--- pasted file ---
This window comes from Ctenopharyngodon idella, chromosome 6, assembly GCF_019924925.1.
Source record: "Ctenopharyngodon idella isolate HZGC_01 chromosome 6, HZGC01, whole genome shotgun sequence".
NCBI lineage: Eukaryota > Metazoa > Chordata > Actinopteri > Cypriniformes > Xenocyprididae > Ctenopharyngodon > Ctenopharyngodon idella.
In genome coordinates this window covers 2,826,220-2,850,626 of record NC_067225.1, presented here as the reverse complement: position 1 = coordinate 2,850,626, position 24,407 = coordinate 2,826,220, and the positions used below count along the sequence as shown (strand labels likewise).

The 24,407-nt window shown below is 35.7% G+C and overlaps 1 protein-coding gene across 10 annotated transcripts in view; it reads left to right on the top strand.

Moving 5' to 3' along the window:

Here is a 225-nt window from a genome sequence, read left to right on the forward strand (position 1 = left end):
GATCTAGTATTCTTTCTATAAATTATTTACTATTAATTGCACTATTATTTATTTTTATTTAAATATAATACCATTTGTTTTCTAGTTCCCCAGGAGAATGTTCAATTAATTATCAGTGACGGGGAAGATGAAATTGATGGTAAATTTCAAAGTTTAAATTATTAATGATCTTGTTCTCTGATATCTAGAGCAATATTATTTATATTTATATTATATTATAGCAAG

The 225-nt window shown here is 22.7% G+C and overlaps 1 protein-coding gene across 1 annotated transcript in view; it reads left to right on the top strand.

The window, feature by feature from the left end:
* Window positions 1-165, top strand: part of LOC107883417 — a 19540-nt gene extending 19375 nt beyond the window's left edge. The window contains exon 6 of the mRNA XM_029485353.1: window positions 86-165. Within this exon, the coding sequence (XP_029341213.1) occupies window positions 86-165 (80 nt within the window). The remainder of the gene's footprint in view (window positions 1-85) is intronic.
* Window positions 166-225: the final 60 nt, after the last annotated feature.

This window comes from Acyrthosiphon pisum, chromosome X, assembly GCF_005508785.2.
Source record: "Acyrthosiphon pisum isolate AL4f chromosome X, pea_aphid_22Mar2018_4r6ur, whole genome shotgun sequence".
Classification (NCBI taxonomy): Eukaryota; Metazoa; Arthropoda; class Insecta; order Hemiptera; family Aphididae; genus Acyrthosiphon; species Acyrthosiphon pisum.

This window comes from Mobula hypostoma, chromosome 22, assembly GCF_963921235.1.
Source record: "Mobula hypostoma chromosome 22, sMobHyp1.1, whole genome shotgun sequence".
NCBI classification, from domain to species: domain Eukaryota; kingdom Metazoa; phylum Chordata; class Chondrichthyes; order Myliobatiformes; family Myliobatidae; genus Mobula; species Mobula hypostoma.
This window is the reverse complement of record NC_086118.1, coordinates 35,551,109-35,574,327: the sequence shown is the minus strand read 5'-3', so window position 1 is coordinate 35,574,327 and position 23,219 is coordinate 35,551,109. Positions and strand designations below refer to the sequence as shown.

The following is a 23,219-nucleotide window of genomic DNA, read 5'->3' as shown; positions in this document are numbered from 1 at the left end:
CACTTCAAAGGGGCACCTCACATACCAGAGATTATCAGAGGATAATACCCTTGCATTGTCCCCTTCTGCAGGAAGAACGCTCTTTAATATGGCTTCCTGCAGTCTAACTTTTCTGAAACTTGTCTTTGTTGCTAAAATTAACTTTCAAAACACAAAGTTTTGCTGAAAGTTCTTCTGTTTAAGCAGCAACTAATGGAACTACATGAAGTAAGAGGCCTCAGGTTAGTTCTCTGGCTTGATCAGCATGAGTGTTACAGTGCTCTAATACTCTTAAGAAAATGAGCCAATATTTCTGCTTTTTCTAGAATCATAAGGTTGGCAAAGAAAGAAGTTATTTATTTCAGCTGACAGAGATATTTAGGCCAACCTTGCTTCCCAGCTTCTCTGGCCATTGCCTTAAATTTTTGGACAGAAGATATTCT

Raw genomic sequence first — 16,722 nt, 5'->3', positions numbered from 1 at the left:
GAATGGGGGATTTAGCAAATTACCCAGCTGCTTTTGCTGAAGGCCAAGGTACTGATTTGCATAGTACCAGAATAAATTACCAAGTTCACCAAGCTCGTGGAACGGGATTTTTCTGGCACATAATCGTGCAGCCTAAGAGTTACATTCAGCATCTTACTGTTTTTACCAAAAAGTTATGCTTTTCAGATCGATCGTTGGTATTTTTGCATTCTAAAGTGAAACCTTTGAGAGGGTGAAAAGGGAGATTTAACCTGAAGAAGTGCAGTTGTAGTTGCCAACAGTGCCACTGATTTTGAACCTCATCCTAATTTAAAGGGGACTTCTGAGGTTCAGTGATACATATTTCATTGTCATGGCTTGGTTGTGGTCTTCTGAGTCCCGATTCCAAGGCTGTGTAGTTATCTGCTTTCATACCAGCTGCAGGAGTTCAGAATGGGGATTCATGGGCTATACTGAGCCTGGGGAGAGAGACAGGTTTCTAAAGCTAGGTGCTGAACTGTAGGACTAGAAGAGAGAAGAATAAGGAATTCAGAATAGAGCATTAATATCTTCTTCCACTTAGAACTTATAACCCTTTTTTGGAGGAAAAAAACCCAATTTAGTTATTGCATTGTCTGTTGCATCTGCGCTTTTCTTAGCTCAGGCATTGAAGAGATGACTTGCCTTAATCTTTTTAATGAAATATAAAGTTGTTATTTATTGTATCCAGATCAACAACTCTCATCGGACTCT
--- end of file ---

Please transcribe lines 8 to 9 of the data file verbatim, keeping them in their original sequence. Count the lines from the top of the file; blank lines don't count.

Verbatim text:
GATCTAGTATTCTTTCTATAAATTATTTACTATTAATTGCACTATTATTTATTTTTATTTAAATATAATACCATTTGTTTTCTAGTTCCCCAGGAGAATGTTCAATTAATTATCAGTGACGGGGAAGATGAAATTGATGGTAAATTTCAAAGTTTAAATTATTAATGATCTTGTTCTCTGATATCTAGAGCAATATTATTTATATTTATATTATATTATAGCAAG

The 225-nt window shown here is 22.7% G+C and overlaps 1 protein-coding gene across 1 annotated transcript in view; it reads left to right on the top strand.